ZIFA’s failure to change will cost Zim dearly

Zimbabwean soccer will, at least for the next few years, not improve. That was the general declaration by most soccer fans when Cuthbert Dube retained his post as Zifa President at the weekend.

Dube has done very little for the country’s football to warrant another term as local head of the beautiful game, yet the electorate in the football mother body still gave him a vote of confidence – handing him a resounding victory of 44 votes against returnee Trevor Carelse-Juul’s 14 in the subsequent run-off.

Under Dube, Zimbabwean football has been going nowhere. Due to his failure to win over the corporate world and get a regular sponsor for the association, Zifa is struggling to shake-off its debt, said to be more than $5 million and growing.

Dube, who has been forced to use his own resources to cover-up for his lack of negotiating power with potential sponsors, has also presided over an era where at least one junior soccer team has been barred from international competitions, after Zifa failed to fund one of their away trips, while Highlanders have had to serve a three-season ban from Caf club competitions after bungling by Dube’s administration. It was also under the current Zifa boss that the Warriors have remained without a substantive coach for a greater part of the last five years, where at least five coaches have been in charge and helped take the once-feared team to the doldrums.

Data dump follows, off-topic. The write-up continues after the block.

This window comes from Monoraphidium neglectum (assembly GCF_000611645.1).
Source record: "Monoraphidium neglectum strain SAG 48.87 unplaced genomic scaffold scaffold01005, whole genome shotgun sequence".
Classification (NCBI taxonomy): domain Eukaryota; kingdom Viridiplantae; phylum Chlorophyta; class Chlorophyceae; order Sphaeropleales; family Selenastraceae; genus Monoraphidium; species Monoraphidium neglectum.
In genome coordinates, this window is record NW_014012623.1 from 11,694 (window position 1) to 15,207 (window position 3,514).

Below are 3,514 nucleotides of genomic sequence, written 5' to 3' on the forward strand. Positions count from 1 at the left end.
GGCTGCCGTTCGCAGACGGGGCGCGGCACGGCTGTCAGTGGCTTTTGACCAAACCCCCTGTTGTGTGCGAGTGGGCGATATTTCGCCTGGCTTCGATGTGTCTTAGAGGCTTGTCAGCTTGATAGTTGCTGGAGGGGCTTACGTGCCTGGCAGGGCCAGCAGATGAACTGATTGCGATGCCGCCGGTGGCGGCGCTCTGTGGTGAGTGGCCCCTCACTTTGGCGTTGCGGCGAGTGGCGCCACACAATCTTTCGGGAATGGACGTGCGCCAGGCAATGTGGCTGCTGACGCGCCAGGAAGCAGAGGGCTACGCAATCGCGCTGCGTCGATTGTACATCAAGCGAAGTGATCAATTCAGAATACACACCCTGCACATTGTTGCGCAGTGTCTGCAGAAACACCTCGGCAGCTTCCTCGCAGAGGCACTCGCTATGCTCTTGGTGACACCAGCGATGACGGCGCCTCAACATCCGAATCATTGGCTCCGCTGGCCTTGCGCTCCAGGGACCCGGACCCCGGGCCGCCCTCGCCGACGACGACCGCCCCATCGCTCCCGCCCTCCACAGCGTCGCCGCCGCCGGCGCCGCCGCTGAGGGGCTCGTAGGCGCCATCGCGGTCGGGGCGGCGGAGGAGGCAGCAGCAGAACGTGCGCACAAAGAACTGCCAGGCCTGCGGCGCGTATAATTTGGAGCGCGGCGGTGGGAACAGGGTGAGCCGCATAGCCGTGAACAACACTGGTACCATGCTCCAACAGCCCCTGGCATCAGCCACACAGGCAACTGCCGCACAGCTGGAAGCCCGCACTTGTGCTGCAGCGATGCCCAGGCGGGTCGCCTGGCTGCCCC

It was under Dube that the senior national team had learnt the art of losing home games to teams like Egypt and Guinea and drawing matches with token opposition.

It was because of Dube’s macho-approach to football administration that the Warriors were incapacitated from making qualification to the 2013 African Nations Cup in neighbouring South Africa, after most of the country’s best players were put on ban for the Asiagate, action that has not been supported by other bodies like Cosafa and the broader Caf.

While Dube should be shown some gratitude for his use of personal resources to support the national team, he should also be reminded that those have not been enough, as evident by failure to send the juniour teams to continental tournaments and failure to pay national team players and the technical team in time.

He also needs to be reminded that a true administrator is one who manages to win corporate support that leads to long-term contracts with sponsors to each of the national teams. Us of one’s personal resources is not sustainable because once the coffers dry up, or at a change of heart, the sponsorship also ends.

Regional neighbours like South Africa have shown how an association that knows its game can remain in the game. All of South Africa’s football teams, including women’s teams, have sponsors that sign and keep renewing multi-million rand contracts that can be for as long as five seasons.

At a time when most companies are in distress and not ready to pour money into the game, it would be even more difficult for a scandal-prone administrator like Dube to win them over.

It is common knowledge that Dube’s involvement in the “Salarygate” has left him with egg on his face and reduced his “Asiagate” witch-hunt to nothing more than a grandstanding meant to target those that would have stood in his way to a second term he has just won.

Time will tell how Dube pulls a Houdini act out of the current situation, but the biggest guess now is that Zimbabwean soccer is headed for even tougher and more embarrassing times.

Post published in: Football

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